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Pentagon Programs Still Cost Too Much, Too Slow

Pentagon procurement accounts are being squeezed by the costs of operations in Iraq and Afghanistan, as well growing pressures to reduce defense spending in the face of looming entitlement costs soon to hit the federal budget.

In a new report, the Government Accountability Office said once again that too many weapons programs have "cost increases that add up to hundreds of millions of dollars, schedule delays that add up to years, and capabilities that fall far short of what was promised."

This over-promise, under-deliver culture turns program managers into less than straightforward product marketers. It's caused by the failure to adequately fund the Pentagon's programs, which promotes an "unhealthy competition among and within the services." To get funding, program officials exaggerate what their weapons can do while providing overly rosy cost estimates, the auditors said.

Ultimately, the problem gets dumped in Congress' lap. Lawmakers are then faced with the difficult choice: "pull funds from other federal programs to support DOD's acquisitions or accept less warfighting capability than promised."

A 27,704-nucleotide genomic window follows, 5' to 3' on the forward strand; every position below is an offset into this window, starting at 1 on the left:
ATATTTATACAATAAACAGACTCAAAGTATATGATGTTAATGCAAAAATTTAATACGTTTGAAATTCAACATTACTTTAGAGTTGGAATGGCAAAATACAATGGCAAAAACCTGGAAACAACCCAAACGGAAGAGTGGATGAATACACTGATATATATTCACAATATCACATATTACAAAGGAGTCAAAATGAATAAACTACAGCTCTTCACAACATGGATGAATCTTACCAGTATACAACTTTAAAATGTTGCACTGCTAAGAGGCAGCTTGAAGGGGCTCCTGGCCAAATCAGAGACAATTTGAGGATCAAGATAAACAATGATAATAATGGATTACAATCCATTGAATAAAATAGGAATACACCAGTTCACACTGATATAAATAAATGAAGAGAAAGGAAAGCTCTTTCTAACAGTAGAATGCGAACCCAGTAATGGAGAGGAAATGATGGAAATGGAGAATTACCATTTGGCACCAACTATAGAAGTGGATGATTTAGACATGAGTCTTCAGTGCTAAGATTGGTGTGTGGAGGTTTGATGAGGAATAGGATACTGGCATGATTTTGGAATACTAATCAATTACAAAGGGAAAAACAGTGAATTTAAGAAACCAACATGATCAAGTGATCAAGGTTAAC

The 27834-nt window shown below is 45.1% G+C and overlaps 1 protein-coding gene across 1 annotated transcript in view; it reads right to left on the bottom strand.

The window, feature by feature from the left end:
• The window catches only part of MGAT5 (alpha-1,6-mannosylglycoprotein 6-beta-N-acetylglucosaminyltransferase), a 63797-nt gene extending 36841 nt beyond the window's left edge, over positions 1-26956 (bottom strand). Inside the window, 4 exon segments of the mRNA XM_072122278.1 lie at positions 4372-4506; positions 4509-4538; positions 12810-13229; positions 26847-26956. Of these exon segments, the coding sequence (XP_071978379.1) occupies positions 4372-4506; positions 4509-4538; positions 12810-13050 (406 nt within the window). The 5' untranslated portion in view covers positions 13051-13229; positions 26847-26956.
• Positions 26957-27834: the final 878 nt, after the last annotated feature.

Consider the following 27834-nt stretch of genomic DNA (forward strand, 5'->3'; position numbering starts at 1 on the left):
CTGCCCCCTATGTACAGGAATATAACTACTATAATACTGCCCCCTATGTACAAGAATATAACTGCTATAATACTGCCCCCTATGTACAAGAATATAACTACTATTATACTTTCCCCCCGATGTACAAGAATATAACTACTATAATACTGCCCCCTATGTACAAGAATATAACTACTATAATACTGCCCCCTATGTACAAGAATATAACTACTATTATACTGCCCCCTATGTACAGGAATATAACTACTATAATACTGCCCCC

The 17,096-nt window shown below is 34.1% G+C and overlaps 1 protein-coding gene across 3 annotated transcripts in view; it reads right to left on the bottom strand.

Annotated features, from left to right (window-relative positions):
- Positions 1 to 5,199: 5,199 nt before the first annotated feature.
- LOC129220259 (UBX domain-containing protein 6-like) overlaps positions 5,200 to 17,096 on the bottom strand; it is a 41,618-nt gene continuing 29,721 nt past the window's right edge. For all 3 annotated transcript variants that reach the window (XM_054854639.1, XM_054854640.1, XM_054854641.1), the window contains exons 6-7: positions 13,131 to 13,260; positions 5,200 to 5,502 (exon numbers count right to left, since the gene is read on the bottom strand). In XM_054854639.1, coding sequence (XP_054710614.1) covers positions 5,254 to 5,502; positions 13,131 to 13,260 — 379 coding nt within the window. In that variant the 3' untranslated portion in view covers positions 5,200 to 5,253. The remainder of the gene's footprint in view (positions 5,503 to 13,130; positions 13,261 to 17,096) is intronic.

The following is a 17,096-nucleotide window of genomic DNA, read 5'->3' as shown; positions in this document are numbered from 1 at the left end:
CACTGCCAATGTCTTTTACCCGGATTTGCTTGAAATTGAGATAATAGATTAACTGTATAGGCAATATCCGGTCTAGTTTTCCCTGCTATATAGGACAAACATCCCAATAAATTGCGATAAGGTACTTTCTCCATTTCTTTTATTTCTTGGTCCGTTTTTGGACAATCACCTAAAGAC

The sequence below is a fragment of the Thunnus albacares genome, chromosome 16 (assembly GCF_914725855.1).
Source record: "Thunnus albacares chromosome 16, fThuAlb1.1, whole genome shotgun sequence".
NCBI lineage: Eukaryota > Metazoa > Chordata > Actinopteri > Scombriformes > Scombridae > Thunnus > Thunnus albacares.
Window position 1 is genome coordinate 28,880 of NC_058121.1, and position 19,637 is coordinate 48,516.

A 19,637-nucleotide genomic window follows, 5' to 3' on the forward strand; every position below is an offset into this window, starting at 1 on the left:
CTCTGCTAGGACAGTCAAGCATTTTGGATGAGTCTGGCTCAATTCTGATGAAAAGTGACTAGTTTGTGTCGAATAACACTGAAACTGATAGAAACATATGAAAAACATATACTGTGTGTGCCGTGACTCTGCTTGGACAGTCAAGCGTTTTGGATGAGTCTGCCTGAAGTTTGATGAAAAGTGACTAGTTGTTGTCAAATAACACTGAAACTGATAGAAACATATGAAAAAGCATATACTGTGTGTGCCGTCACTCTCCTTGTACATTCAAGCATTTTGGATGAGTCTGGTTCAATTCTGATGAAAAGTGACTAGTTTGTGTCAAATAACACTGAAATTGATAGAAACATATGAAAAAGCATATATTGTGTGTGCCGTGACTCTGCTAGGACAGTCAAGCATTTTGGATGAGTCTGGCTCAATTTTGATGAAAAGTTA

In a review of 20 of the 95 major weapons programs in the Pentagon's portfolio, GAO said weapons development costs are typically underestimated by 30 to 40 percent when programs are started. Along with the tendency to lowball projected costs to get the program approved, overly optimistic assumptions are made about critical technologies and system requirements that don't pan out.

For example, the Army vastly understated its original costs for the Warfighter Information Network-Tactical (WIN-T) [pictured above] by nearly 160 percent, or $1.3 billion, in part because the service wrongly assumed the program could use commercial-off-the-shelf technology. What was to have been a $338 million program has mushroomed into a $2 billion program.

The Joint Strike Fighter was supposed to provide the Air Force, Navy and Marines with a low-cost common airframe that would be produced in three different versions. Now, "significant design issues" have forced an 18-month development delay and the hoped for commonality across airframes has decreased, GAO said. The disappearing efficiencies have meant JSF development costs have increased by 20 percent, or at least $7.1 billion.

The Army originally estimated that its Future Combat Systems modernization effort would need 32 million lines of code to run the communications network and various robotic and manned platforms. The current estimate is that 95 million lines of code are needed, leading to an increase in software development costs, just the software, approaching $8 billion.

The Marine Corps' new armored amphibian designed to assault enemy beaches, the Expeditionary Fighting Vehicle, was originally projected to cost $1.1 billion to develop. The program is now expected to cost at least $3.6 billion to develop. It's a long list and it doesn't seem to get any shorter each time GAO does one of these reports.

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